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January 30, 2018

The Dark Soul of the Driven Planter

By Adam Mabry

Tears stained my journal.

I was writing furiously, pouring out my anxious thoughts to God. My passions and prayers poured out in ink on paper. I was in one of the darkest places of my life. As a pastor.

I don’t know what you do when you feel bad. Maybe you shove it all down, telling yourself that good men of God don’t have to experience negative emotions. Maybe you yell it out, justifying your anger by the difficult nature of the work you do. Or, maybe you find your way into a bottle from time to time, not to black out but just to take the edge off.

Or, maybe you are the most dangerous one of all, the one who thinks that what I’ve just described of a dark and difficult season won’t ever mark your life. You’ll plant differently. You’ll push through it. You’re stronger. Well my friend, I hope you’re right. But just in case you’re not (and trust me, you’re not) keep reading.

The driven man who plants a difficult work to make disciples of Jesus will experience the darkness. It’s just going to happen. In my experience, there are three common ways this darkness comes to envelop us.

Envy

Church measuring contests are just the worst. I’ve led a really little church, and now l lead a rather large one. You know what I’ve discovered? Smallness or largeness are both fertile grounds for envy’s darkness. Do you find yourself talking about people and budgets more than you should? Do you look over your shoulder or at another church’s Instagram to see how you’re doing? That’s envy. Don’t play that game, fellow planter. The yawning hunger of envy is never satisfied by people and money.

Self-Pity

“It should be different than this!” he shouted. I was counseling a fellow church planter, and he was simply frustrated at the work and the state of things. Disappointment is the gap between expectation and reality. Self-pity is the sinful response to disappointment. Look, you’re not going to be happy with everything that happens in your church. You will feel disappointment. So, guard your heart. When disappointment comes, recognize it as a need for grace, not an excuse for self-absorbed unhappiness.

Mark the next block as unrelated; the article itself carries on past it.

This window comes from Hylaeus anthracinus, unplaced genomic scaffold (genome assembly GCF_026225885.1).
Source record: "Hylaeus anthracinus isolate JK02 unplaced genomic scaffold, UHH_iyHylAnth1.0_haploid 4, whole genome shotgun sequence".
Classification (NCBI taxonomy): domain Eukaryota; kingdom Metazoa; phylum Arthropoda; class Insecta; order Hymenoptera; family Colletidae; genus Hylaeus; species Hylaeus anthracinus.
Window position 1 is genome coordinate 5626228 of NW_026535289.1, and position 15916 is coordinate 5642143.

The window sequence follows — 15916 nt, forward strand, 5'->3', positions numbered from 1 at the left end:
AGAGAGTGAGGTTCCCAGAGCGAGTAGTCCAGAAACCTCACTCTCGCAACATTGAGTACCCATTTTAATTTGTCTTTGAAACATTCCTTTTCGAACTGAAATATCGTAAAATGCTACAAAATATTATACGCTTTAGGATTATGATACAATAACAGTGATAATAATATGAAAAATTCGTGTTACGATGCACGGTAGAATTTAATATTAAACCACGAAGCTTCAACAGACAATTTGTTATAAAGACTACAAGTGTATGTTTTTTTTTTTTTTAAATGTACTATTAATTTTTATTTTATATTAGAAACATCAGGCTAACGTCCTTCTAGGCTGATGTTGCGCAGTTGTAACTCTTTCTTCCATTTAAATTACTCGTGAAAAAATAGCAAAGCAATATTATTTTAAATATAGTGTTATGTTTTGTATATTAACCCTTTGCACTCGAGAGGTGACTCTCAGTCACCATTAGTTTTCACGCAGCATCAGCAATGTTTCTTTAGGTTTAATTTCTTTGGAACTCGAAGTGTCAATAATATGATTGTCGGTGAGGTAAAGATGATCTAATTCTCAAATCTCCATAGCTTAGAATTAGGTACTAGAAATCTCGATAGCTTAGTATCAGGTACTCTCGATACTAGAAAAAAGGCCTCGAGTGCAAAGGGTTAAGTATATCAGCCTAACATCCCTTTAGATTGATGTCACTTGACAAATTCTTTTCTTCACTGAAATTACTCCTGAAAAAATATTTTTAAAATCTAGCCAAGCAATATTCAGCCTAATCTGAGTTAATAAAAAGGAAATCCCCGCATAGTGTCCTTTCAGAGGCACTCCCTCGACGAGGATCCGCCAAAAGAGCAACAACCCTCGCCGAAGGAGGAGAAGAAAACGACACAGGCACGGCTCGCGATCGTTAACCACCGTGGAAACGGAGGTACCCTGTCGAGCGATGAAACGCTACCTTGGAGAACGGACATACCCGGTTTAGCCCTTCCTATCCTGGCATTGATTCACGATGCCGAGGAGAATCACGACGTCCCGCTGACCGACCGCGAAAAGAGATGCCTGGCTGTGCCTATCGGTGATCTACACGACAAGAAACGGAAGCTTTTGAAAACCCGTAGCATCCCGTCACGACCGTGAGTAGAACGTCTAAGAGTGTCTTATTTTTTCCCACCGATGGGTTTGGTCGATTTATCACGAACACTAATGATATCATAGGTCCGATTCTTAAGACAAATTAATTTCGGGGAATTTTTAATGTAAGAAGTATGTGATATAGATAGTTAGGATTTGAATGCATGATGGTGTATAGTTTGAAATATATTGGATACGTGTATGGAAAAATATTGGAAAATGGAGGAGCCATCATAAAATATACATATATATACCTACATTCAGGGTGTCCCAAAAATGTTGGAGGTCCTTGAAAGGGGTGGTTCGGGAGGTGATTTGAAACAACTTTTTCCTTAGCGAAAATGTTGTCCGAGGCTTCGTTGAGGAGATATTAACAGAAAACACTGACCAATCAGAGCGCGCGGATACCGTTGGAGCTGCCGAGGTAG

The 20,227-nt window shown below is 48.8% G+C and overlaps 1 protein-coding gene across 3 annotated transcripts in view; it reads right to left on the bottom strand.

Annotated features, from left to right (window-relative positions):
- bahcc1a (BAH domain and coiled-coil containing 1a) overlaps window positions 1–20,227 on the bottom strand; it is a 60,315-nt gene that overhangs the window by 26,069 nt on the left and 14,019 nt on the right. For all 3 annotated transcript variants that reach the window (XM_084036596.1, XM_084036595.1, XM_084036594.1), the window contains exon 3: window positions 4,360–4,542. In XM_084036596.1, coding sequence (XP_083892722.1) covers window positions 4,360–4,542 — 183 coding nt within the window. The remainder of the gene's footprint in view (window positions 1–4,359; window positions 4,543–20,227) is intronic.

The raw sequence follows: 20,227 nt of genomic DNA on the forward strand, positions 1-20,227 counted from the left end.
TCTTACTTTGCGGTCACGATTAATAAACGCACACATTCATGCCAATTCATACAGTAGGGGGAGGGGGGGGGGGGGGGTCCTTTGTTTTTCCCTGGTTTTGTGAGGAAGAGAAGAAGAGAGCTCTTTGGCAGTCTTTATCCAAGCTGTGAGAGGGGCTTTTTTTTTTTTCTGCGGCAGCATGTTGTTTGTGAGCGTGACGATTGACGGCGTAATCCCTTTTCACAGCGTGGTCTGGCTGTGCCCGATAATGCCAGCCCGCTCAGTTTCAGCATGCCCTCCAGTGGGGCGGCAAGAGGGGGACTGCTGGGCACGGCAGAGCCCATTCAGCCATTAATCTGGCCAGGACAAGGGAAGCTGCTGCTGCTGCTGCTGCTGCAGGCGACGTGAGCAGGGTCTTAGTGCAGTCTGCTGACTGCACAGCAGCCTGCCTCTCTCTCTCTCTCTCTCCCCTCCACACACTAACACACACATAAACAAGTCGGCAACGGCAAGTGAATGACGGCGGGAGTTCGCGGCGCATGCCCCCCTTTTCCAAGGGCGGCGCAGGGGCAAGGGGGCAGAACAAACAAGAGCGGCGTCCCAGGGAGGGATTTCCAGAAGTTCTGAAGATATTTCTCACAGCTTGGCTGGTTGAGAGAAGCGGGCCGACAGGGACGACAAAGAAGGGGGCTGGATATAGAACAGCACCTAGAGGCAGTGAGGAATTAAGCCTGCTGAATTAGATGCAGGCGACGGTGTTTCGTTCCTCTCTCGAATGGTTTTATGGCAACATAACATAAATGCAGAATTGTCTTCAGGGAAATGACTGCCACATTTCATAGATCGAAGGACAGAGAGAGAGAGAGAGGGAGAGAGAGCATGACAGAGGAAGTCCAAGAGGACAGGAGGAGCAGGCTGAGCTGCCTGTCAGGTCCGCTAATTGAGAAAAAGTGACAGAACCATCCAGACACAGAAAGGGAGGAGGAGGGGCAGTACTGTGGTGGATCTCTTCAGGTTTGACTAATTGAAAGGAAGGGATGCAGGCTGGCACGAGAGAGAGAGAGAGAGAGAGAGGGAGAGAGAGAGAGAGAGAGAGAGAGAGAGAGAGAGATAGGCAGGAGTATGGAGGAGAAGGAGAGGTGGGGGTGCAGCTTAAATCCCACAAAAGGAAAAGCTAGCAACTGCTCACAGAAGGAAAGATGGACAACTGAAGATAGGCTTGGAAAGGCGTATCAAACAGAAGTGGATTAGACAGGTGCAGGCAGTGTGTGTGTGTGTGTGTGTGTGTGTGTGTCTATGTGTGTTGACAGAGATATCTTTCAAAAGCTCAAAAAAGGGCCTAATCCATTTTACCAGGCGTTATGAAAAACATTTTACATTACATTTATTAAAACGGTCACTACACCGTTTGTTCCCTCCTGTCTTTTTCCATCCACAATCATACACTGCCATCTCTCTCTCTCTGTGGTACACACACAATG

Earning Your Humanity

This one is my speciality. When the darkness seeks to hide His face, instead of resting on His unchanging grace, I get to work. I don’t work hard to earn my salvation; we pastors are too savvy for that. Instead, I do something worse. I work hard to earn my humanity, my sense of useful, image-bearing creativity before God. That’s not a gift of salvation but of my creation.

What to Do in the Dark

So there I was, frustrated, angry, and disappointed. I was jealous of the way church and life was going for others. I felt full of pity. So, I resolved to work harder; new outreaches, better services, stronger sermons. This time it was going to work.

But then, in the midst of my hurried emotions, my Healer came.

Breath. Grace. Breath.

I sat there with all of my ugly, swirling emotions. I suddenly because aware that God was there too. He saw it all.

He read my journal and my heart. He saw me, His servant, as His son. He loved me in the mess of my heart, my sin, and my angry tirade in pen and ink. Suddenly, by the Spirit, I just knew He was, He was good, and He was with me.

There was God, my great savior, saving me again.

God didn’t solve my emotions that day. I didn’t walk away with any better sermons. No new programs were birthed from that moment. But upon reflection, there are four things that got me through that dark moment and keep getting me through dark moments.

  1. Great savior. With a Spirit-saturated life with Jesus, darkness in this life is just a foretaste of the next. But with our great savior, darkness in these brief days are just the light, momentary afflictions preparing for us a weighty glory.
  2. Great pastor. Every pastor needs a pastor. I have a few great ones. I don’t mean coaches, strategists, or consultants. I mean pastor. What human being have you given authority to speak into your life so he can speak the darkness out of it?
  3. Great friends. Planter, if you get really depressed, who can your wife call that will actually show up and help you? Great friends are hard to find, but the few that God has given me would get on a plane (and have) to help me.
  4. Great counselor. I fully believe in the benefit of great Christian counseling. For some pastors, this makes them feel like lepers. If that’s you, I’d simply remind you that you’re not a leper, you’re worse. And besides, Jesus heals lepers. Through a counselor, He may just wish to heal you.

I don’t know if tears stain your journal. Maybe you’ve not yet had the dark night of the soul. But in case you do, remember to not give way to pitiful envy or work-harder inhumanity. Remember your savior’s beauty and the good gifts He’s given you to help you. When you find them, you find Him. Darkness abates, and you may just start walking in some of that victory you like to preach about so much.

ABOUT THE AUTHOR

Adam Mabry

Adam Mabry (@adammabry) serves as the Lead Pastor of Aletheia Church in Boston, MA. He lives in Boston with his wife, Hope, and their four kids. Fueled by a passion for the truth and grace of the gospel to change lives, He has spent his life up to this point planting churches and working with church planters. He speaks extensively on church planting and coaches various planters around the world within the Every Nation family of churches. His books, thoughts, and other resources are available at adammabry.tv.

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